Jouett Shouse was an American lawyer, newspaper publisher, and leading Democratic politician. A conservative, he was best known for opposing the liberal New Deal in the 1930s.
Born in Midway, Kentucky, his family moved to Mexico, Missouri in 1892 where he attended public school. After studying at the University of Missouri at Columbia he returned to his native Kentucky where he served on the staff of the Lexington Herald from 1898 to 1904 and eventually became the owner/editor of The Kentucky Farmer and Breeder. In 1911, Jouett Shouse moved to Kinsley, Kansas where he married. He became involved in agricultural and livestock businesses and served on the Board of Directors of the director of the Kinsley Bank.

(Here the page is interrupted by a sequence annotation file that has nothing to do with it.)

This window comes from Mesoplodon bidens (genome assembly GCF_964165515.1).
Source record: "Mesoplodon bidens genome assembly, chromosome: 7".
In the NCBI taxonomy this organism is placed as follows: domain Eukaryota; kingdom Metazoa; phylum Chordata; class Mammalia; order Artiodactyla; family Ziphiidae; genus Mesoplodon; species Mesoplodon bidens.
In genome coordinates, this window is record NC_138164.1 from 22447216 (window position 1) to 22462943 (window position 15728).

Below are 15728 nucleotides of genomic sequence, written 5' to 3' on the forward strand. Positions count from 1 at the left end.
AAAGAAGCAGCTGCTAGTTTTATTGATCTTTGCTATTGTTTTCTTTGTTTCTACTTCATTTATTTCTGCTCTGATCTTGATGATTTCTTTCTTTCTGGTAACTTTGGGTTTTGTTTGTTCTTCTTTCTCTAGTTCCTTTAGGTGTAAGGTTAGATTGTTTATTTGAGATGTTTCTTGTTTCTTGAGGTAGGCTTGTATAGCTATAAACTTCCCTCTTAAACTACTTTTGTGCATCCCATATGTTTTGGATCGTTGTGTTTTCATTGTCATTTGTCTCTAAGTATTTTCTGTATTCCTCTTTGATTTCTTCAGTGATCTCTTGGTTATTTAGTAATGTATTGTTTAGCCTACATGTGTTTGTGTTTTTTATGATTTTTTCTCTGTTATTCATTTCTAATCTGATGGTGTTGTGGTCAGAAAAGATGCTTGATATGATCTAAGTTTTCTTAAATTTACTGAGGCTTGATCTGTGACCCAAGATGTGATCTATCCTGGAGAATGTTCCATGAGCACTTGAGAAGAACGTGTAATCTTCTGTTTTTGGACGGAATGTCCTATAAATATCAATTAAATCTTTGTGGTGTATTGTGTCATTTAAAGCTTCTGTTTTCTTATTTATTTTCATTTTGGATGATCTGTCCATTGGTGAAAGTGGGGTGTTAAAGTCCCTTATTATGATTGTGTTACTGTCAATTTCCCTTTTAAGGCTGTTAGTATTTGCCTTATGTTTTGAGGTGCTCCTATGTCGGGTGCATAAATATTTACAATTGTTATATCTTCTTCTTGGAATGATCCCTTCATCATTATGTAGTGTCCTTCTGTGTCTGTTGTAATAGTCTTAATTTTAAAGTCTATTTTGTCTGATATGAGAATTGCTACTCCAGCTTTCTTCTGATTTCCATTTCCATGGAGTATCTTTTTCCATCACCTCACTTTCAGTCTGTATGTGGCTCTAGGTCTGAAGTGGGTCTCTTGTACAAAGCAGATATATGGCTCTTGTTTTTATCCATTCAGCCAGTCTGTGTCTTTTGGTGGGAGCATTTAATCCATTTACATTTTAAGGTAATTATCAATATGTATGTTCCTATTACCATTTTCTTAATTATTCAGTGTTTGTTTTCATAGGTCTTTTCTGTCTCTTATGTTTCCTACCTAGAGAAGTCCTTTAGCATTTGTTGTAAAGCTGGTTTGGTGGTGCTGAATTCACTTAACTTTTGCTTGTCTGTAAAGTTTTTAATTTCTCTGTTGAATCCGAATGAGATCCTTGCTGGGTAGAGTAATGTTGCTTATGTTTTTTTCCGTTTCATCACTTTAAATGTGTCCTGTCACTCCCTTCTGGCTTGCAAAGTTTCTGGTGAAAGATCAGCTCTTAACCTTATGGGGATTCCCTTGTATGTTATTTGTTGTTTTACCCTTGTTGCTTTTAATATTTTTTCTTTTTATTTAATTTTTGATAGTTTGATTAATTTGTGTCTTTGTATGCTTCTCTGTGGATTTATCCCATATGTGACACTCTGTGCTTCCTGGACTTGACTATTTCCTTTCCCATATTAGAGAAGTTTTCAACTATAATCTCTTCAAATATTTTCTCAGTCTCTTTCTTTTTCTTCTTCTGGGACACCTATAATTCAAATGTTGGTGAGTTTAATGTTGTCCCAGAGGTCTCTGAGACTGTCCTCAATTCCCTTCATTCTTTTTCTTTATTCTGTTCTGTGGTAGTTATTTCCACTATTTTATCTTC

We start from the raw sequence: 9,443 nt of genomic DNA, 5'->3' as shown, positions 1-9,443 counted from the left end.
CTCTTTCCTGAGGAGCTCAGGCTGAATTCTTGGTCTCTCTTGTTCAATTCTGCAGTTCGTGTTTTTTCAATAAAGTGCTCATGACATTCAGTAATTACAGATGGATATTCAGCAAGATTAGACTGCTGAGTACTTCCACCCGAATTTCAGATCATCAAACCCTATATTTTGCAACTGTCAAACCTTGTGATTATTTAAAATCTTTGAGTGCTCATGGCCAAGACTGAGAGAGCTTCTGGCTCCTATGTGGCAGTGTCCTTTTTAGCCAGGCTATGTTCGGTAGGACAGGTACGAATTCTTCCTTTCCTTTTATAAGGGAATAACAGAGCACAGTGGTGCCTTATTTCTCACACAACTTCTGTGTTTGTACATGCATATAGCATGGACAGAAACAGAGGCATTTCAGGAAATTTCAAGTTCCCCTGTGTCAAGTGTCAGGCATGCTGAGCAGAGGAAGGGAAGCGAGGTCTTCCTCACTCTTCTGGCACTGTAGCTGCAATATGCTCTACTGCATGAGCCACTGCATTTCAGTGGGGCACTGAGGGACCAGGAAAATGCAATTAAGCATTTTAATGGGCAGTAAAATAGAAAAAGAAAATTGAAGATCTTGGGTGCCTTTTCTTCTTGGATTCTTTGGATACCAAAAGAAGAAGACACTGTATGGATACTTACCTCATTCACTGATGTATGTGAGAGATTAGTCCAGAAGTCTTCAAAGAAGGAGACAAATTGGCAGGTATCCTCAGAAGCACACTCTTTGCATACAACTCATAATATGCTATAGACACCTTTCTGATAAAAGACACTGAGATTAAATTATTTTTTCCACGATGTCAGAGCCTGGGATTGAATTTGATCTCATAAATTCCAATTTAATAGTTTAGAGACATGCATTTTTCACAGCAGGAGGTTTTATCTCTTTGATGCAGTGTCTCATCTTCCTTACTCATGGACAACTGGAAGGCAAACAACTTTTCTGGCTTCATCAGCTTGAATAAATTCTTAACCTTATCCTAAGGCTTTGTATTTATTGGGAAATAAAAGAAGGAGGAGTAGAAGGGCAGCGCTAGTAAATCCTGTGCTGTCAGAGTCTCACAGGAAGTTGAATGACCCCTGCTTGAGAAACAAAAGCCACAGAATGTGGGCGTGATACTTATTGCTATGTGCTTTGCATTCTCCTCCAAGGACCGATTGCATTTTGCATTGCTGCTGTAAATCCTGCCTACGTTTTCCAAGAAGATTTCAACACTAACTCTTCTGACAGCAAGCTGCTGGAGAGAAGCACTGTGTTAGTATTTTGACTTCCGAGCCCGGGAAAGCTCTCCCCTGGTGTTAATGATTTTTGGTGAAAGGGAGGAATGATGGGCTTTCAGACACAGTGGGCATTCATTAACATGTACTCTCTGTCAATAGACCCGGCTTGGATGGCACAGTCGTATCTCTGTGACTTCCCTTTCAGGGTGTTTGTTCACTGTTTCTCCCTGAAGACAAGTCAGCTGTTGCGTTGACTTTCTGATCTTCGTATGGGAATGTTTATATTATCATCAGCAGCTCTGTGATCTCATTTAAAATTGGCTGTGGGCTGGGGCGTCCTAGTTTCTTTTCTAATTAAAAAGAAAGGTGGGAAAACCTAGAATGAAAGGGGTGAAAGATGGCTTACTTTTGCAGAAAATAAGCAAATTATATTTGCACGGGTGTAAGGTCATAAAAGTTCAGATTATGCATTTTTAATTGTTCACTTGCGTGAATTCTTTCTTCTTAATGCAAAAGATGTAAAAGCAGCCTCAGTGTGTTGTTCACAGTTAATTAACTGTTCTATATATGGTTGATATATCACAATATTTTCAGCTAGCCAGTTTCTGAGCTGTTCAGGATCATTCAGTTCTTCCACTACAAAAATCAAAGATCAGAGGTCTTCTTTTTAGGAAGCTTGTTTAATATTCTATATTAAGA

Shouse was elected a state senator in 1913 then in 1915 was elected to the United States Congress where he served until 1919 when President Woodrow Wilson appointed him as Assistant Secretary of the Treasury. At the Treasury Department he was in charge of customs, internal revenue and reorganized the War Risk Insurance division until November 15, 1920 when he resigned “in order to adjust his personal affairs.”
Shouse was very active in the Democratic Party and was appointed chairman of the executive committee of the Democratic National Committee in May 1929. His powerful position in Washington politics led to him being on the cover of the November 10, 1930 issue of TIME magazine. He opposed the nomination of Franklin D. Roosevelt as the Democratic Party’s candidate for president and along with John J. Raskob supported the candidacy of Alfred E. Smith.